Virginia Governor Robert F. McDonnell and his wife for accepting gifts from a dietary supplement businessman. McDonnell had state health officials meet with Star Scientific Inc. representatives who wanted its supplement, Anatabloc, included in the basic health plan for state employees. The Governor and his wife openly endorsed Anatabloc.
Jonnie R. Williams, head of Star Scientific Inc., gave over $100,000 in corporate jet travel to the governor and personal gifts to the McDonnell’s over $145,000. Williams had run afoul of the Securities and Exchange Commission, which forced him to pay back nearly $300,000 for using research with false claims to promote a medical business. Star Scientific has three shareholder lawsuits against it alleging the company made false or misleading statements to boost Anatabloc.
Like all other dietary supplements, approval by the Food and Drug Administration before sale is not required. The company claims that Anatabloc helps “reduce inflammation and support a health metabolism.” However, as reported by the Richmond (VA) Times Dispatch, the company has put out at least 15 press releases on scientific studies it commissioned implying Anatabloc might mitigate the underlying causes of Alzheimer’s disease, multiple sclerosis, thyroiditis and traumatic brain injuries. It’s advertising also promotes Anatabloc for joint pain and inflammation, even though the active ingredient has only been tested in pre-clinical, animal studies. In December 2013, the FDA informed Star Scientific that it was improperly selling Anatabloc and the company needed FDA approval to sell it as a drug.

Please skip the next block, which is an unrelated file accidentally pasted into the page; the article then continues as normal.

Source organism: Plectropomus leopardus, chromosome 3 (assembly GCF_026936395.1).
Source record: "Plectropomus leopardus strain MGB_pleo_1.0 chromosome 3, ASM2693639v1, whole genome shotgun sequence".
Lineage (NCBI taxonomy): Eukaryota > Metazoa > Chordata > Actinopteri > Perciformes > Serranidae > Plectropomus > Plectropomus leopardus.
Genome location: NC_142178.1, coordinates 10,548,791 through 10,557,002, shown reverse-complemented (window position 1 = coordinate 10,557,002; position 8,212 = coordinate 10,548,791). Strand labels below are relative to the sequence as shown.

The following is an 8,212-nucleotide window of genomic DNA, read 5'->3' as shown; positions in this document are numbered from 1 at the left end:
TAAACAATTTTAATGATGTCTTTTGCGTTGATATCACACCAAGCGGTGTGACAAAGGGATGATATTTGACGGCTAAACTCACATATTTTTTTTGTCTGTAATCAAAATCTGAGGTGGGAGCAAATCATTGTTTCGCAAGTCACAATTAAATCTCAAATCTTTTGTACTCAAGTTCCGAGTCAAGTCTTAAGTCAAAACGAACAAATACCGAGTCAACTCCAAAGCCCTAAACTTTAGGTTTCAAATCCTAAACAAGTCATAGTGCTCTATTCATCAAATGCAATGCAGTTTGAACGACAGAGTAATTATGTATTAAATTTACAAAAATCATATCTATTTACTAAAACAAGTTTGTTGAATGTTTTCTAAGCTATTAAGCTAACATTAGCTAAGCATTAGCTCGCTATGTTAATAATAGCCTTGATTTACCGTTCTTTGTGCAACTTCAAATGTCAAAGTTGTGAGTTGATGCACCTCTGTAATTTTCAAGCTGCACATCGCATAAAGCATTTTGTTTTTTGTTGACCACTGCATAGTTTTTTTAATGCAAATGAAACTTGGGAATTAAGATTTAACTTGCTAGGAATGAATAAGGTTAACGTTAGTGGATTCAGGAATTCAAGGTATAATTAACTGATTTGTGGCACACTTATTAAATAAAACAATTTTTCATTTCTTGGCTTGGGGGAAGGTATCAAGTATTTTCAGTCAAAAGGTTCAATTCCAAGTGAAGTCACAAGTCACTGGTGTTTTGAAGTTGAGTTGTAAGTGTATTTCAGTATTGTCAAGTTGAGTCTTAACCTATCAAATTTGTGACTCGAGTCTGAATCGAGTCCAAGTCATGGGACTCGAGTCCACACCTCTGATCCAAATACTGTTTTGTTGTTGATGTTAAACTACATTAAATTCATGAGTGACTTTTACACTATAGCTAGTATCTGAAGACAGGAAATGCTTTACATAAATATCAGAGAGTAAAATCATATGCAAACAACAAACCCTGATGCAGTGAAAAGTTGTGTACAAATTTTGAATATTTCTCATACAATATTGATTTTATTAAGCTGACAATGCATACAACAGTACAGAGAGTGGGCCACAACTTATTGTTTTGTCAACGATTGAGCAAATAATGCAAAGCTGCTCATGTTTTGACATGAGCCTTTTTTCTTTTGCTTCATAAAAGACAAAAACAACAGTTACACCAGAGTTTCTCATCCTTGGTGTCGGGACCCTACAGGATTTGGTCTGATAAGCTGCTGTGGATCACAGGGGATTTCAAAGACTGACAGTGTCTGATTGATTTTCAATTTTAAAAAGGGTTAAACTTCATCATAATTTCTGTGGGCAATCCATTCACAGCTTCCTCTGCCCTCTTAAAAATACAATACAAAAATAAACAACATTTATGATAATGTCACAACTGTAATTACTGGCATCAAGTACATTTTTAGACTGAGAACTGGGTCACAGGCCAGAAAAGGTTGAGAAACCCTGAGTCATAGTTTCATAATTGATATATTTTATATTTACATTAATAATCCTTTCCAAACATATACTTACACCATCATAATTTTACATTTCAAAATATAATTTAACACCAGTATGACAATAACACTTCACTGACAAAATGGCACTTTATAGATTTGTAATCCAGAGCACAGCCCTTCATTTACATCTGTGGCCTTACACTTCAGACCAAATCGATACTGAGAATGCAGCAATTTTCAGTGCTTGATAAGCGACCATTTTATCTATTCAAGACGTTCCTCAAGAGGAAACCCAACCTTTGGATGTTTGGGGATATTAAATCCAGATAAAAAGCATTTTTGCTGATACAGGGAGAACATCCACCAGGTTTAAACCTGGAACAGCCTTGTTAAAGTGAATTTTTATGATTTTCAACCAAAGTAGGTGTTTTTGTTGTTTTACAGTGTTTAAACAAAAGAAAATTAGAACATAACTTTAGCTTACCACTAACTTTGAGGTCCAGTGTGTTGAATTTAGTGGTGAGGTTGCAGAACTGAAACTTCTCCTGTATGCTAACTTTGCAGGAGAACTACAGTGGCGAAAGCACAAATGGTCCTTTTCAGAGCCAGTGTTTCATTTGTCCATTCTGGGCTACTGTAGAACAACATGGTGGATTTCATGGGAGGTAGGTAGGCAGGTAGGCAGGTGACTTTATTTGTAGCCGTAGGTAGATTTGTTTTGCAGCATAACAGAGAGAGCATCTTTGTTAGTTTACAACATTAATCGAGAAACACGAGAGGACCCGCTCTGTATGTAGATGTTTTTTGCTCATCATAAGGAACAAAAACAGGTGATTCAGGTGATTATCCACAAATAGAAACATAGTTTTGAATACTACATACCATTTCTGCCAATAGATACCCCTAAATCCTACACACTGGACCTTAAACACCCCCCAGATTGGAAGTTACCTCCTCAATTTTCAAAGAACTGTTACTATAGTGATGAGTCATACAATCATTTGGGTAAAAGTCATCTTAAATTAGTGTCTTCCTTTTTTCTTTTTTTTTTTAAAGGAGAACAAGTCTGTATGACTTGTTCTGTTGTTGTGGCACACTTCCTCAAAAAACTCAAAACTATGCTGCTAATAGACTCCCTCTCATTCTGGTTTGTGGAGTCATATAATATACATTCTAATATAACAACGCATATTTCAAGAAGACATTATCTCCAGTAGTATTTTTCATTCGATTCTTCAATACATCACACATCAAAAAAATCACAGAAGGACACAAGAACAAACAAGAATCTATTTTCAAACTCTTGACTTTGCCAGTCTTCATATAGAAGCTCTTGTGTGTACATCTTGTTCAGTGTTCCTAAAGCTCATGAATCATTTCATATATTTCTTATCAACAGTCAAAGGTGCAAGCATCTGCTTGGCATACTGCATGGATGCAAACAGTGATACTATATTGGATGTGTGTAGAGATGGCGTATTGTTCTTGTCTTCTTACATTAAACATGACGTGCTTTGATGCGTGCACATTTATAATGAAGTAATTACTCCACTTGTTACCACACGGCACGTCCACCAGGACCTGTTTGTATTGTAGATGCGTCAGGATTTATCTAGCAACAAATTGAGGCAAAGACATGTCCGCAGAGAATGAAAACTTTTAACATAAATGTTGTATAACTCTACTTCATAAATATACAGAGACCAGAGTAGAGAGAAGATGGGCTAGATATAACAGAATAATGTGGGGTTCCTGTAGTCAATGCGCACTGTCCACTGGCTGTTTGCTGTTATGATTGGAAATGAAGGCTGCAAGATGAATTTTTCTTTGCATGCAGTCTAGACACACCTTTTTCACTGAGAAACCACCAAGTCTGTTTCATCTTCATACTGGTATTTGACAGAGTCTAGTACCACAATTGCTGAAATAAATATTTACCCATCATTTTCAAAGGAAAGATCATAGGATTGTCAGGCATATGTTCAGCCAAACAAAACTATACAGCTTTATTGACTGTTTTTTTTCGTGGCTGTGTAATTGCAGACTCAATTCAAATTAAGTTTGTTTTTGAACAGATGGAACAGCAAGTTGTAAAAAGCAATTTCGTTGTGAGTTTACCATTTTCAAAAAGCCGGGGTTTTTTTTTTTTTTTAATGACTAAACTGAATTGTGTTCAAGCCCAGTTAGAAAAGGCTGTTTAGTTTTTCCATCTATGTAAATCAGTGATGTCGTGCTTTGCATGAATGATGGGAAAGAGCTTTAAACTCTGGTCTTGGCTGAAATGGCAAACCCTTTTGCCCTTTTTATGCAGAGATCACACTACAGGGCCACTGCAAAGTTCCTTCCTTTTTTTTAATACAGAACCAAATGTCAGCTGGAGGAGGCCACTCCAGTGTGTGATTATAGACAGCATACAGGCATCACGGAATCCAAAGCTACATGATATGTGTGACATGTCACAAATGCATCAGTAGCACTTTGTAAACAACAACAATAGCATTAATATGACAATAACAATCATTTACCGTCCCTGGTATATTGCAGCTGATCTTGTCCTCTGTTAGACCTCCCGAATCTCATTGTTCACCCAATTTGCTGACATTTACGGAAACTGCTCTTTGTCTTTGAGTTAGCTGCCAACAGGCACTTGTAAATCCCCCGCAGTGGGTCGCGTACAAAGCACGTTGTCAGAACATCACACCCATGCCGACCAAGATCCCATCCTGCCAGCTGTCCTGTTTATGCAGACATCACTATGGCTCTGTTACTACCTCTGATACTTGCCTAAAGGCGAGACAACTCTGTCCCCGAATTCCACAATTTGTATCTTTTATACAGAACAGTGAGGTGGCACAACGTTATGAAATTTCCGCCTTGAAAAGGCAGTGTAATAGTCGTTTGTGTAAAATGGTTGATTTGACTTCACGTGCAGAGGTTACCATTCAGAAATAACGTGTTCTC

Somewhat ironically (or not) Governor McDonnell received a combined M.A./J.D. degree from Christian Broadcasting Network University (now called Regent University). Christian Broadcasting Network University was founded by Pat Robertson, conservative religious broadcaster and one time Presidential candidate. Robertson sold another dietary supplement, described as an “age defying shake” and was accused of using his tax-deductible contributions to the school to promote a commercial product. In one of his promotions, Robertson, then 76 years old, claimed that he could leg-press 1,000 pounds, more than the world record.
McDonnell should have seen in coming. In 2002, Tony Blair was Prime Minister of the United Kingdom. His wife, Cherie Blair, became involved with another dietary supplement businessman, Peter Foster. Foster was an Australian who had been convicted and jailed on three continents for offences involving weight loss products and property transactions. Foster became a financial advisor to Blair and assisted her with the purchase of two apartments. Cherie Blair denied the involvement but evidence came out to the contrary.
As long as the dietary supplement industry can operate without showing scientific basis for its products, it will remain an easy arena for scam artists who can pocket millions, often from weight loss products. The FDA and Federal Trade Commission can do a lot more enforcement of current laws but eventually Congress will have to bring the dietary supplement industry under tougher supervision.